Delivered.  Now what?

Delivered. Now what?

By Christa Melnyk Hines

If you're on the homestretch of your pregnancy, you're probably anxiously awaiting the moment when you finally get to hold your newborn in your arms. But what should you expect in the whirlwind of minutes and hours following the much-anticipated arrival of your baby?

THE FIRST FIVE MINUTES

During the first minute of life, healthcare providers will conduct an Apgar exam to evaluate your baby's heart rate, respiratory rate, muscle tone, cry, reflexes and skin color. The screening will be repeated at five minutes after birth.

"The Apgar system helps us know if a baby is adapting to this huge transition from in-utero to life on the outside," says ob/gyn Erin McNulty, MD.

A normal Apgar score ranges between 7 and 10. A score of 4 to 6 may mean that the baby requires oxygen and additional monitoring. Scores 3 and below demand emergency medical intervention.

Soon after delivery, babies receive Erythromycin eye ointment to prevent rare, but serious eye infections that can be passed from mom to baby during delivery. Newborns also receive Vitamin K, a vitamin that helps with blood clotting. Because they don't produce enough of the vitamin on their own just yet, lack of the supplement puts infants at risk for anemia, excessive jaundice, or damage to internal organs, including the brain.

Meanwhile, if you've had a vaginal delivery, your ob/gyn team will oversee the delivery of the placenta and repair any tears to the perineum.

Many hospitals also try to ensure mom and baby get skin-to-skin bonding time in the first few minutes post-delivery, even if only for a few minutes in the operating room following a C-section.

THE FIRST HOUR

If you require a C-section, you'll spend the first hour postpartum in the operating room where the OB team will suture the uterus and the abdominal skin before transferring you to the recovery room.

Your baby will be most alert during the hour following delivery. You may be pleasantly surprised at how your newborn turns toward your voice and instinctively reaches to nurse.

"If you place a baby skin-to-skin on mom's belly or chest, even right after delivery, the baby can usually get itself up to the breast to nurse," says Lisa Cavin-Wainscott, APRN, clinical nurse specialist.

The first feeding will stimulate breast milk production and help the uterus contract, which can prevent excessive bleeding.

Don't expect you or your baby to get the hang of breastfeeding right away.

"Be patient. It takes time - potentially four to six weeks - for mom and baby to get comfortable," Cavin-Wainscott says.

Your breastmilk won't come in for another 48 to 72 hours, but don't worry. The colostrum that your breasts produce is usually enough for your newborn.

After the first feeding, you and your baby will be tired and ready to sleep. Newborns typically sleep anywhere from 16 to 20 hours per day and may need to be woken up for a feeding.

"Many new moms are surprised at just how often a newborn needs to eat," Dr. McNulty says. "Their stomachs are the size of a pea so they are full quickly, but need to eat quickly too."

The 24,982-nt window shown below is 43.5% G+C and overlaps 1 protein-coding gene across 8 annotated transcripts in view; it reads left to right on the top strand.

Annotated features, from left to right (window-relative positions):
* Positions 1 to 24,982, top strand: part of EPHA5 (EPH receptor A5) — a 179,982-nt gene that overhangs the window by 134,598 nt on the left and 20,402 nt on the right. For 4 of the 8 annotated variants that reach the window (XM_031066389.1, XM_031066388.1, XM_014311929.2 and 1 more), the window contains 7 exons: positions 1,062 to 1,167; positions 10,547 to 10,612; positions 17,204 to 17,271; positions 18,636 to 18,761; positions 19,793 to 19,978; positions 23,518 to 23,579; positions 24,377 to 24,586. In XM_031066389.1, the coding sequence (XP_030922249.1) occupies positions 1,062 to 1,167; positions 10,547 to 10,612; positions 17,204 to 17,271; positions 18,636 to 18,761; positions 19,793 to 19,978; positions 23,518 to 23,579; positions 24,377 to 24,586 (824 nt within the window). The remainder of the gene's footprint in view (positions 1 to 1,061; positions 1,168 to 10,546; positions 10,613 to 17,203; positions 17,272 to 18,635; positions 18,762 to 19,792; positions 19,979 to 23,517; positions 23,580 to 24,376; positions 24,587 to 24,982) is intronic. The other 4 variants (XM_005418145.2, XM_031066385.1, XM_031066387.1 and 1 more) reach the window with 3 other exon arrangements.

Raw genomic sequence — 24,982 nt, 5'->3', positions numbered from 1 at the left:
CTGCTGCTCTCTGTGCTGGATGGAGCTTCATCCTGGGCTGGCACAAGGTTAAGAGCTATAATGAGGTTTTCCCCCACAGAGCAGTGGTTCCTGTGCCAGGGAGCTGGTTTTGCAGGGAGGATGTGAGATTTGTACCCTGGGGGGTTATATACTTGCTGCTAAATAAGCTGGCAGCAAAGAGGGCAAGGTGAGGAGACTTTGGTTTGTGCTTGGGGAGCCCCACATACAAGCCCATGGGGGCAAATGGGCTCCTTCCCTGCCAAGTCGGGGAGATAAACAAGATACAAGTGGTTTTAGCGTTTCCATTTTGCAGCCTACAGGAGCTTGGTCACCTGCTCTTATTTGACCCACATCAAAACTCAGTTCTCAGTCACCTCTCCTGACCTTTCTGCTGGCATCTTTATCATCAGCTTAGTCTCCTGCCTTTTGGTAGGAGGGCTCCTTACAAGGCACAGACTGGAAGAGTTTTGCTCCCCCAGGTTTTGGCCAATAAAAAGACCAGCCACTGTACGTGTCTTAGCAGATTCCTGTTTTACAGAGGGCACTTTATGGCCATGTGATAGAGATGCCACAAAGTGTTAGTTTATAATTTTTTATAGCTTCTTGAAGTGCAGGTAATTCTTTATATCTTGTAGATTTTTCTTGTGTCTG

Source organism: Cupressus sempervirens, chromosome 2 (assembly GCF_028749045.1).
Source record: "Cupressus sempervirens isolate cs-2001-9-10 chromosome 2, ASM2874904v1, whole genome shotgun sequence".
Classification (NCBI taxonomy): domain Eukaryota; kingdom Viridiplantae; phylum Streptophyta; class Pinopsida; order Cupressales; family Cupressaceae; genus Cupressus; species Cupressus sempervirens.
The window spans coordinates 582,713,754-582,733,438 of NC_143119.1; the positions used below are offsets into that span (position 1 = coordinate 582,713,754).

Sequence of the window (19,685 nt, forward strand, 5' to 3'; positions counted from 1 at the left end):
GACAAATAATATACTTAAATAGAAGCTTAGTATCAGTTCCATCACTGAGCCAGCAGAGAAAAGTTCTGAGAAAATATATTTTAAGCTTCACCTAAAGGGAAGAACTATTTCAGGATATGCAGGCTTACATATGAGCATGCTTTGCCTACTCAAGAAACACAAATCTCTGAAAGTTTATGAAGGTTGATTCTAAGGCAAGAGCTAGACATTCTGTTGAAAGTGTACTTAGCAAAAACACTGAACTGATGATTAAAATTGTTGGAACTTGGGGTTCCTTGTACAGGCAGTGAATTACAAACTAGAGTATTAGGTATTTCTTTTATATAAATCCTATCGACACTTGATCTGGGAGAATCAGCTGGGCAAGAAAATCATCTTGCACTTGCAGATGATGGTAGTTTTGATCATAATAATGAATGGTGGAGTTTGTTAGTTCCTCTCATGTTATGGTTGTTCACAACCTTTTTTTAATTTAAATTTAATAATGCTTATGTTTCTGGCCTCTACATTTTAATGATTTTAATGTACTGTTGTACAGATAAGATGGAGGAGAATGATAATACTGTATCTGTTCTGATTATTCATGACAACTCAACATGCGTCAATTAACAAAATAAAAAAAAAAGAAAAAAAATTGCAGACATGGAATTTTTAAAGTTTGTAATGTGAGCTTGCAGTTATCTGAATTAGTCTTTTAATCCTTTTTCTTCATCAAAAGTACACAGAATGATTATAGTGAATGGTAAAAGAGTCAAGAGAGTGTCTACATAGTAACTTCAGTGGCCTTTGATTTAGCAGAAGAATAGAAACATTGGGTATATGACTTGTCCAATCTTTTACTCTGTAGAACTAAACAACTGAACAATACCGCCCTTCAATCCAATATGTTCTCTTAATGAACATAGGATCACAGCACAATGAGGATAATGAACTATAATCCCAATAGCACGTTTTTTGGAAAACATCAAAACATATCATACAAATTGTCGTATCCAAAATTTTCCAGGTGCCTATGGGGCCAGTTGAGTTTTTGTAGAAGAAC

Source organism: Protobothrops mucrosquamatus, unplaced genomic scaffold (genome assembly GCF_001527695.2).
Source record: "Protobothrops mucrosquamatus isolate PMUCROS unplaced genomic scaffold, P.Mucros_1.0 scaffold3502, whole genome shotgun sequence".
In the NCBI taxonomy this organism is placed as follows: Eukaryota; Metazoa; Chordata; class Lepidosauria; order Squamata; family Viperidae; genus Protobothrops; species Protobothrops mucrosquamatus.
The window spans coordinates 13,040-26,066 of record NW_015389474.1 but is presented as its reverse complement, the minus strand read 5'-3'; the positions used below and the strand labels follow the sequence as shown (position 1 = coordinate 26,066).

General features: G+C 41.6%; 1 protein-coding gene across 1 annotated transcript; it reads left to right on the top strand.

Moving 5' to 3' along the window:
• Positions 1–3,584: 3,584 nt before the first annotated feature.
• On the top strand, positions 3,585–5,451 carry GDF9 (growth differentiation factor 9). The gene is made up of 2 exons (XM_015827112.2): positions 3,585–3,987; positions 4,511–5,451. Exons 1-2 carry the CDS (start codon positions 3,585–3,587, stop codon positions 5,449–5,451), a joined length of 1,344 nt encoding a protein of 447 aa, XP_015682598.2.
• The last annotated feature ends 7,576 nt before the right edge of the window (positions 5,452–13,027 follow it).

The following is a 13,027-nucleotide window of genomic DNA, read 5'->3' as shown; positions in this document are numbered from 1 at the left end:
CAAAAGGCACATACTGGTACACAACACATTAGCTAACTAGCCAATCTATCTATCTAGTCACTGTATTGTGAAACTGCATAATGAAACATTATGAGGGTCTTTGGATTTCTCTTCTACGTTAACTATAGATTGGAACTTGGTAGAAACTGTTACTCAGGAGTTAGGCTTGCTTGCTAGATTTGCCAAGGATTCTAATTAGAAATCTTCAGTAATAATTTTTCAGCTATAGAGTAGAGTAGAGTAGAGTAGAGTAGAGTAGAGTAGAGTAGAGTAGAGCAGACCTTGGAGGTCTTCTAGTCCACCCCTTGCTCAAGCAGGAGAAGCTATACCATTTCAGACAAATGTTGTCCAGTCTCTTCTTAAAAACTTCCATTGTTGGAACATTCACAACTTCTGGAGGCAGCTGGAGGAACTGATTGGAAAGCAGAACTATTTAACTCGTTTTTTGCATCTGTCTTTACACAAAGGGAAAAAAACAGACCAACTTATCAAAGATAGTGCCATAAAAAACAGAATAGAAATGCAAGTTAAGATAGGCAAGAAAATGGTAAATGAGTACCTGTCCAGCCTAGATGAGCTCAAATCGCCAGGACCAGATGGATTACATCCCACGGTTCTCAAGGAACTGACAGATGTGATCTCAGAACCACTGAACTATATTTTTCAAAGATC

Baby will also pass her first stool called meconium, which will be sticky and dark green or black in color.

FIRST 4 TO 12 HOURS

These days, most hospitals keep babies with their mothers rather than moving them to a nursery. The time together promotes mother-baby bonding, relaxation and healing. You'll begin to learn your baby's cries and recognize feeding cues like hand sucking.

While some hospitals will bathe the baby soon after delivery, others wait until four to 12 hours after birth.

"The baby has a special coating on their skin that actually acts as a moisturizer so we don't want to give the bath too soon," says Dawn Cox, MSN, RNC-OB.

A bath immediately postpartum can also stress a newborn because they get cold easily, Cox adds.

You may also notice your baby sneezing, but that doesn't mean she's sick.

"Baby may be 'spitty' for several hours after birth as they get rid of blood and other fluids that may have been swallowed during the delivery process," Cavin-Wainscott says.

You may experience physical pain from the delivery and mixed emotions.

"During the first day following delivery, the hormones your body made during pregnancy start to come crashing down and mood swings and changes are the norm," Dr. McNulty says.

UP TO 24 HOURS

Your pediatrician or family care physician will conduct a complete physical assessment of your newborn, including blood type, bilirubin level, screening for rare genetic disorders, and a hearing screen.

Labor and delivery nurses, lactation consultants and other healthcare providers, will continue to provide you with support. A financial counselor, social worker and WIC nutrition consultant may also visit to provide resources that you might need before heading home.

Of course, friends and family will be anxious to drop in too.

"I hear many new parents who wish they had slowed down and enjoyed more bonding time with their baby, rather than allowing family members and friends to visit right away," Dr. McNulty says.

If you'd prefer to wait to see visitors, ask them to visit after the first 24 hours or ask your nurses to advocate for you.

"We are glad to step in and support the patient however we can. We just need to know ahead of time what you would like," Cox says.

Guests should refrain from visiting if they are sick since babies don't have well-developed immune systems and are more susceptible to infection. Be aware that different hospitals have different security measures in place to ensure the privacy and safety of their patients. If possible, advise your friends ahead of time of your hospital's visitor policies.


Freelance journalist Christa Melnyk Hines and her husband are the parents of two sons. She is the author of Confidently Connected: A Mom's Guide to a Satisfying Social Life.

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